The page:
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Martin Luther King Jr. Day 2020

And so segregation is still with us. We still confront it in the South in its glaring and conspicuous forms. We still confront it in every other section of this country in its hidden and subtle forms. But if democracy is to live, segregation must die, for racial segregation is a cancer in the body politic.

Martin Luther King Jr., 1962

This Monday, we celebrate Martin Luther King Jr. and the tireless work of the civil rights movement. We also recognize that, despite many advancements in the last half-century, the struggle against racism and inequality is far from over.

St. Paul’s leadership has housing as a top priority this year, with a focus on opportunities for low-and-median-income residents. Minneapolis recently became the first major U.S. city to end citywide single-family zoning: a victory for affordable housing and undoing racial disparities. But the Twin Cities metro still has a long way to go on both fronts. Minneapolis-St. Paul has the lowest rate of African-American homeownership of any major U.S. metro area, in part due to the widespread use of racial covenants in the early-to-mid 20th century.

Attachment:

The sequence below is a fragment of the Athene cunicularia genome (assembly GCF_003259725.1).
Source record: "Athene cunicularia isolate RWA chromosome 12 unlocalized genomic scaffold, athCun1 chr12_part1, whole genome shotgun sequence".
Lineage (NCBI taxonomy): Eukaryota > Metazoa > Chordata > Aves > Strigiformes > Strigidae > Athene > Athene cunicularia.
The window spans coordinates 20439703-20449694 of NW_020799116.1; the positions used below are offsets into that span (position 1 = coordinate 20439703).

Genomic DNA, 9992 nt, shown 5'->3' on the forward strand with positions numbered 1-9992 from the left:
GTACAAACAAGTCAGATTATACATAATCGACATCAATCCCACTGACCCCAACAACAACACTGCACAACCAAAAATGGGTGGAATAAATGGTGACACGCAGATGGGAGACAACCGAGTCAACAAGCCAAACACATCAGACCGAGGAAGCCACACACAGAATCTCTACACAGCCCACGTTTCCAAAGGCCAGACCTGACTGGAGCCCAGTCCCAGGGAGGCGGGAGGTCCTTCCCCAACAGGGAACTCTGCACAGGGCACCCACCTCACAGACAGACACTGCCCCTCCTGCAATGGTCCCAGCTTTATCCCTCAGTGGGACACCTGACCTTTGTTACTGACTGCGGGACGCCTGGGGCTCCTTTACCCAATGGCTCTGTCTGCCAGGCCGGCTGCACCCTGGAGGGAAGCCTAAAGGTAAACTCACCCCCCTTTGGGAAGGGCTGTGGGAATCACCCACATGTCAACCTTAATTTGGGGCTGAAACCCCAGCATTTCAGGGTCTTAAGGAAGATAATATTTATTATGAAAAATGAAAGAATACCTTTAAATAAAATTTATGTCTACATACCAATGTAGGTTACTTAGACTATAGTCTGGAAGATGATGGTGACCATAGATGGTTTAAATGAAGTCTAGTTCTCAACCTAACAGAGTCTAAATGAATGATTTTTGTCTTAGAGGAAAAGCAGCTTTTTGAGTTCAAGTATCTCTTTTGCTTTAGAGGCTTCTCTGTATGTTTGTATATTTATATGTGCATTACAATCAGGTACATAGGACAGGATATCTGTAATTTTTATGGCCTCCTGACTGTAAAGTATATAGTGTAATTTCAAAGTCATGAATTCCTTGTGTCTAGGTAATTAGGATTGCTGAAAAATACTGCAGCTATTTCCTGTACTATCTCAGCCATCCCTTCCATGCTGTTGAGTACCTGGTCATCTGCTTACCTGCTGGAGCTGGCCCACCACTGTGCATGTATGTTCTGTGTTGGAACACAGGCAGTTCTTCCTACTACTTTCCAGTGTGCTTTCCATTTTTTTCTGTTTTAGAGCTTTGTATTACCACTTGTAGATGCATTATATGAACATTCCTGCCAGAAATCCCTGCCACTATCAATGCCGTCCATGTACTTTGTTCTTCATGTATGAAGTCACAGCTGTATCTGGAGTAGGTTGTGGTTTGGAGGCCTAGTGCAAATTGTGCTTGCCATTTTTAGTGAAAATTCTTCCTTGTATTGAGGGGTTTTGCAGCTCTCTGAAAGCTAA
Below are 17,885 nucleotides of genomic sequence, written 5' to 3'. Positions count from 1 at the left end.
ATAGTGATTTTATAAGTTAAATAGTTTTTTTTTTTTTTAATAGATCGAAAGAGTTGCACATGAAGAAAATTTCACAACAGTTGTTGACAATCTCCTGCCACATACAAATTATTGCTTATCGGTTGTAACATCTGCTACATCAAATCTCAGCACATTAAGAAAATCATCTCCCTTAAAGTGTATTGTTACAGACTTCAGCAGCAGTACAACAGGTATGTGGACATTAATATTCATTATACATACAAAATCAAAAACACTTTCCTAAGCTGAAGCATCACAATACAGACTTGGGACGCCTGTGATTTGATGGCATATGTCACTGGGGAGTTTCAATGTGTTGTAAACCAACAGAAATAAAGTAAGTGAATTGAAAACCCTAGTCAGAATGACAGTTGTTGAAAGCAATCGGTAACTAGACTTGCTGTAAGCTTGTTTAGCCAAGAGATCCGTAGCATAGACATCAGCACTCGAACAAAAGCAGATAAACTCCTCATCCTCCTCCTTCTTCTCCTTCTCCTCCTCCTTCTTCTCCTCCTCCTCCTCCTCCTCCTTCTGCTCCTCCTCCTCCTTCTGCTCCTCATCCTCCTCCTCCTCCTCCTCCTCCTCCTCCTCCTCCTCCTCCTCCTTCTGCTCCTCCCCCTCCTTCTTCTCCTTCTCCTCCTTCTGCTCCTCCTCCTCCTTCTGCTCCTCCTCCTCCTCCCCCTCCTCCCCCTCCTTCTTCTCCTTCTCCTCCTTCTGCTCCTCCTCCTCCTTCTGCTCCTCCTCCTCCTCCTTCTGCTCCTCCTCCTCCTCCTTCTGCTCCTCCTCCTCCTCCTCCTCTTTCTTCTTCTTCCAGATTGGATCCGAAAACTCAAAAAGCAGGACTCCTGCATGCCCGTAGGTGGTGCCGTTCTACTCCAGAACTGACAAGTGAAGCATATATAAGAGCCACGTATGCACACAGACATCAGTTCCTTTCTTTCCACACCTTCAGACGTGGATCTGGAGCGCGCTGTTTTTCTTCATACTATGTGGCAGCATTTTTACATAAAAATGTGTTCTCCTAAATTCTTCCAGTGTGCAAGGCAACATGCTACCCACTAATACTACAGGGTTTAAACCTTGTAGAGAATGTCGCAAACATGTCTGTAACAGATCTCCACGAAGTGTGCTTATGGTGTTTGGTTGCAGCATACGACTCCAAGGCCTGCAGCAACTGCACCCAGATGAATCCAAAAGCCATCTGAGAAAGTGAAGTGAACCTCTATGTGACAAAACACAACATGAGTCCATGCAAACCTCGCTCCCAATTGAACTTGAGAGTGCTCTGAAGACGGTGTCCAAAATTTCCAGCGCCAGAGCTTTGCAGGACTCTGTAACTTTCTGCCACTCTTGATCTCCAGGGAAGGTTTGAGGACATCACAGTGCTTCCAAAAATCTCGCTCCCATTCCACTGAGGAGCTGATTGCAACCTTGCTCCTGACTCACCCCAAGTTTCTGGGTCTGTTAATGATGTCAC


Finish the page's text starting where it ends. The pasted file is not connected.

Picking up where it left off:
Jim Crow of the North

At our Fall 2019 screening and discussion of the TPT documentary “Jim Crow of the North,” YWCA St. Paul Board Member Dr. Yohuru Williams identified these racial covenants as one of the many tactics and policies employed by oppressors to enforce segregation. Many of these policies have been struck down. Far too much of their legacy remains.

This January, YWCA St. Paul is proud to continue the fight against institutionalized racism. As Dr. King said so long ago, segregation persists in many hidden and subtle forms. Even as we celebrate his legacy, it falls to all of us to continue his work.

Holiday Hours

Please note that both the offices of YWCA St. Paul and the HFC will be closed this Monday, Jan. 20 in honor of MLK Day.

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Black History Month – Freedom

Slavery infected all of America, and Minnesota is not an exception. 150 years after its end, freedom is still an issue for many black Minnesotans.

Part of a series on Black History Month.

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